Entertainment News: Short Cuts: J. Lo Develops Teen Latina Comedy

Entertainment News: Short Cuts: J. Lo Develops Teen Latina Comedy

Published August 29, 2007

Posted Aug. 28, 2007 -- Oscar-winning actor Jamie Foxx tells TV’s “Access Hollywood that dog-fighting is “a cultural thing,” in defense of admitted illegal dog-fight ring operator Michael Vick.

Of the Atlanta Falcons quarterback, who pleaded guilty Monday to federal charges of sponsoring a Virginia canine fight ring, Foxx says: “I used to see dogs fighting in the neighborhood all the time ... Mike probably just didn't read his handbook on what not to do as a Black star. I know that cruelty to animals is bad, but sometimes people shoot people and kill people, and don't get time ... I give Mike the benefit of the doubt.” 

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People for The Ethical Treatment of Animals President Ingrid Newkirk counters: “It is cheap and dirty and wrong to call this a cultural thing, unless Foxx believes that cruelty is a Black thing – when it isn't. It may be his thing, but it is not a Black thing.” Vick faces up to five years in prison when he is sentenced Dec. 10.

J. Lo Develops Teen Latina Comedy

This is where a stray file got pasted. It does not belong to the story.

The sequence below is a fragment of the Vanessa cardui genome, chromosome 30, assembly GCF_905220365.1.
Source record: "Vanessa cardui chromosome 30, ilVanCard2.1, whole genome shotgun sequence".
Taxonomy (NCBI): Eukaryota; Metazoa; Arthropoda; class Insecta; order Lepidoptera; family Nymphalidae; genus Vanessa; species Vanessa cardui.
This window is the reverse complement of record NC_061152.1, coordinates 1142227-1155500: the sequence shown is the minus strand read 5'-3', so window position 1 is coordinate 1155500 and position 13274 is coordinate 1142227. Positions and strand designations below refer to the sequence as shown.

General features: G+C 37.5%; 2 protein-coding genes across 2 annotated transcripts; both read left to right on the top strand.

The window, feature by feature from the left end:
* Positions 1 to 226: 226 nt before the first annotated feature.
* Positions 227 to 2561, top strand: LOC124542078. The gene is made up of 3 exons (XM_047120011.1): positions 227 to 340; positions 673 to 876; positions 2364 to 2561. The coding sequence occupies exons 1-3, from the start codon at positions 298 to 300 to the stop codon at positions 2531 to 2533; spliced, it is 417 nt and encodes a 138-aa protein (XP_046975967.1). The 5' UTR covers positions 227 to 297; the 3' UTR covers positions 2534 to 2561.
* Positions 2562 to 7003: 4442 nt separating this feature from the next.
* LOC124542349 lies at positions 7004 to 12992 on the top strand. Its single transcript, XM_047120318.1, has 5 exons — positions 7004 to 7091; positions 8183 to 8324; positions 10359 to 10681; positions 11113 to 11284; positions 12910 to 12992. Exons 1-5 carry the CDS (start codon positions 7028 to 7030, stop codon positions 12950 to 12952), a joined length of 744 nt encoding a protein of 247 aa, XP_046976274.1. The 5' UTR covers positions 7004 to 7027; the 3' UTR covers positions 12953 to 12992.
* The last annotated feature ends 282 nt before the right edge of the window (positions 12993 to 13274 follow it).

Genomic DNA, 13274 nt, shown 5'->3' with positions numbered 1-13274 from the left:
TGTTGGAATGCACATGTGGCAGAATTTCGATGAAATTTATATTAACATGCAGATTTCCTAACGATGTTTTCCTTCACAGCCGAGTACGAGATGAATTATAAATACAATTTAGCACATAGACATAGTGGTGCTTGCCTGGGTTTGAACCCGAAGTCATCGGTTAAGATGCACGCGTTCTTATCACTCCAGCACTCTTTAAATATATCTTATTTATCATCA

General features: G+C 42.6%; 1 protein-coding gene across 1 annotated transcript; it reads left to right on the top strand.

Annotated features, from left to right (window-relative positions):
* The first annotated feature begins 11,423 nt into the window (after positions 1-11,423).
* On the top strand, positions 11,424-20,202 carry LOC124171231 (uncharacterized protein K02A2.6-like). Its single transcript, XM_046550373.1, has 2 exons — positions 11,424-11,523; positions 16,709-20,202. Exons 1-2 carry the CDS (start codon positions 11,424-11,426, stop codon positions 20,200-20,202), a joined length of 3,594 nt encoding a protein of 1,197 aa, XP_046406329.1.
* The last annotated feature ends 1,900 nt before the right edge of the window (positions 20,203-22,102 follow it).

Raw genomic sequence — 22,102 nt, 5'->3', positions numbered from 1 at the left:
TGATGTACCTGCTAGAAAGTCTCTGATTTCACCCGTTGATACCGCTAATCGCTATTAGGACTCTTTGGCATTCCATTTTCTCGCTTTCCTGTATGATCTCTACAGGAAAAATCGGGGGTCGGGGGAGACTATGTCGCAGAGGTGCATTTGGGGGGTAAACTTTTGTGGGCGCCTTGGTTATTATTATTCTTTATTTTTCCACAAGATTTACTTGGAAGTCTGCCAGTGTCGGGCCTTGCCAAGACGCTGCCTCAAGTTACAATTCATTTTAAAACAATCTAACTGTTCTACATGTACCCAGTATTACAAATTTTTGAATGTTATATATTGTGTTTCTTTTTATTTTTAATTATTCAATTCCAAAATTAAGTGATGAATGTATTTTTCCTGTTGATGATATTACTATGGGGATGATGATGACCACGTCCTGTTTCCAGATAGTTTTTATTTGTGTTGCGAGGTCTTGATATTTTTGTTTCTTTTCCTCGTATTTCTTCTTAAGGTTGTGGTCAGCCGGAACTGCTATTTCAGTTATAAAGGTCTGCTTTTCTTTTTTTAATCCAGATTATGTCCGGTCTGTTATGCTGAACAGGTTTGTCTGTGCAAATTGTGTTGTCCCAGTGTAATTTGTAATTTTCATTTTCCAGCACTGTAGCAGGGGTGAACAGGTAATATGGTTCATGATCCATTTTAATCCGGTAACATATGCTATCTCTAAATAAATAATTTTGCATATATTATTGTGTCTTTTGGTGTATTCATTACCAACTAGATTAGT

Teen latinas are the focus of Jennifer Lopez' latest project, "The Amigas Sweet 15 Club," a TV sitcom centered on five young Miami entrepreneurs running a Quinceanera party-planning business.

In addition to the TV show -- developed under her Nuyorican Productions shingle and Jane Startz Productions -- there are plans to evolve "Amigas" into a series of young adult books, Latin music-inspired CDs and potentially other franchise properties targeting female tweens.

Based on an original idea by Startz, the TV series project follows the "Amigas" as they use their collective talents (one is a singer, one is a DJ, one is a graphic artist, etc.) to launch an after-school party-planning business aimed at helping Latina girls throw their dream Quinceanera (Sweet 15) bashes. Lopez is co-executive producing the project, currently being shopped to networks.

"O" Takes On Clinton

Oprah Winfrey will interview former President Bill Clinton on her talk show next Tuesday, Sept. 4, his first interview to promote "Giving," a book on philanthropy and civic action coming out the same day.

Members of Winfrey's book club received the announcement of Clinton's appearance by e-mail on Monday.  "Giving" praises Winfrey's "Angel Network," which has donated millions of dollars around the world, from money for schools in Africa to relief aid for victims of Hurricane Katrina. The book also includes comments from Winfrey, who was asked why she started the Angel Network, and another charitable organization, the Oprah Winfrey Leadership Academy for Girls.

"I wanted to give back what I was given, a sense of worth," she replied. "Everyone wants to matter."

Winfrey interviewed Clinton in 2004 for his memoir "My Life."

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Gooding Gets Ready for "Linewatch"